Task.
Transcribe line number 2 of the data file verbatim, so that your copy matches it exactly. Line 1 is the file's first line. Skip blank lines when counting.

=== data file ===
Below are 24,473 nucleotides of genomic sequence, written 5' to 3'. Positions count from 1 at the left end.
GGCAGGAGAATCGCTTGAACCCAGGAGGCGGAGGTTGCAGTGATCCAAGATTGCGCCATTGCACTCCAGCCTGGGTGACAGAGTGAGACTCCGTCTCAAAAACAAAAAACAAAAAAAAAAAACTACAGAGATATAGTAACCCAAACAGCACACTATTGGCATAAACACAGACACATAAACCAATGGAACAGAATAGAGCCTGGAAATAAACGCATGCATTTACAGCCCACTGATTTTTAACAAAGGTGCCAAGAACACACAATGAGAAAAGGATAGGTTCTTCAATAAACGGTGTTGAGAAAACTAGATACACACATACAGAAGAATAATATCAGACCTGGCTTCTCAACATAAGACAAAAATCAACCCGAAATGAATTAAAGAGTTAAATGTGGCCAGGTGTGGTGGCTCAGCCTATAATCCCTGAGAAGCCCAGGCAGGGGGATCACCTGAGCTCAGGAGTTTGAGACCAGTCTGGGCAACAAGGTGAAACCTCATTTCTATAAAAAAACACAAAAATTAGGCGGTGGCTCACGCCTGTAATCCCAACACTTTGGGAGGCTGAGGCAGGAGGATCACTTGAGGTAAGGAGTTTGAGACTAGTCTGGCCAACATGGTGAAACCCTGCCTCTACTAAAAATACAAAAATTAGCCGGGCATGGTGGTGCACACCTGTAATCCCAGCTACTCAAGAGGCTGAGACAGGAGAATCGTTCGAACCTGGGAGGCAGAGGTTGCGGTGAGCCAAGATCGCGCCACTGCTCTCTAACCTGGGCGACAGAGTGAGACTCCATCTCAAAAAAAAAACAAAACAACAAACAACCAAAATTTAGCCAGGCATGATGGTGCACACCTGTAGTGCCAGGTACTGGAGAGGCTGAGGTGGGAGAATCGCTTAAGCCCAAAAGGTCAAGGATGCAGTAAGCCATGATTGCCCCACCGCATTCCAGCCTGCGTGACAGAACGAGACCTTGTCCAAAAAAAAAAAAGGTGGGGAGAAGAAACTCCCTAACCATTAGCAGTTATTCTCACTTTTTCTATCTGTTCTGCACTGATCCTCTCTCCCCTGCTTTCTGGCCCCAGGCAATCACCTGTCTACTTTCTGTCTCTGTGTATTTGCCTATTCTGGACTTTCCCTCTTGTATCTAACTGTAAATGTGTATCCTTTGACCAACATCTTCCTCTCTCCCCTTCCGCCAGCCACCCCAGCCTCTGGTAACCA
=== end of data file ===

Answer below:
GGCAGGAGAATCGCTTGAACCCAGGAGGCGGAGGTTGCAGTGATCCAAGATTGCGCCATTGCACTCCAGCCTGGGTGACAGAGTGAGACTCCGTCTCAAAAACAAAAAACAAAAAAAAAAAACTACAGAGATATAGTAACCCAAACAGCACACTATTGGCATAAACACAGACACATAAACCAATGGAACAGAATAGAGCCTGGAAATAAACGCATGCATTTACAGCCCACTGATTTTTAACAAAGGTGCCAAGAACACACAATGAGAAAAGGATAGGTTCTTCAATAAACGGTGTTGAGAAAACTAGATACACACATACAGAAGAATAATATCAGACCTGGCTTCTCAACATAAGACAAAAATCAACCCGAAATGAATTAAAGAGTTAAATGTGGCCAGGTGTGGTGGCTCAGCCTATAATCCCTGAGAAGCCCAGGCAGGGGGATCACCTGAGCTCAGGAGTTTGAGACCAGTCTGGGCAACAAGGTGAAACCTCATTTCTATAAAAAAACACAAAAATTAGGCGGTGGCTCACGCCTGTAATCCCAACACTTTGGGAGGCTGAGGCAGGAGGATCACTTGAGGTAAGGAGTTTGAGACTAGTCTGGCCAACATGGTGAAACCCTGCCTCTACTAAAAATACAAAAATTAGCCGGGCATGGTGGTGCACACCTGTAATCCCAGCTACTCAAGAGGCTGAGACAGGAGAATCGTTCGAACCTGGGAGGCAGAGGTTGCGGTGAGCCAAGATCGCGCCACTGCTCTCTAACCTGGGCGACAGAGTGAGACTCCATCTCAAAAAAAAAACAAAACAACAAACAACCAAAATTTAGCCAGGCATGATGGTGCACACCTGTAGTGCCAGGTACTGGAGAGGCTGAGGTGGGAGAATCGCTTAAGCCCAAAAGGTCAAGGATGCAGTAAGCCATGATTGCCCCACCGCATTCCAGCCTGCGTGACAGAACGAGACCTTGTCCAAAAAAAAAAAAGGTGGGGAGAAGAAACTCCCTAACCATTAGCAGTTATTCTCACTTTTTCTATCTGTTCTGCACTGATCCTCTCTCCCCTGCTTTCTGGCCCCAGGCAATCACCTGTCTACTTTCTGTCTCTGTGTATTTGCCTATTCTGGACTTTCCCTCTTGTATCTAACTGTAAATGTGTATCCTTTGACCAACATCTTCCTCTCTCCCCTTCCGCCAGCCACCCCAGCCTCTGGTAACCA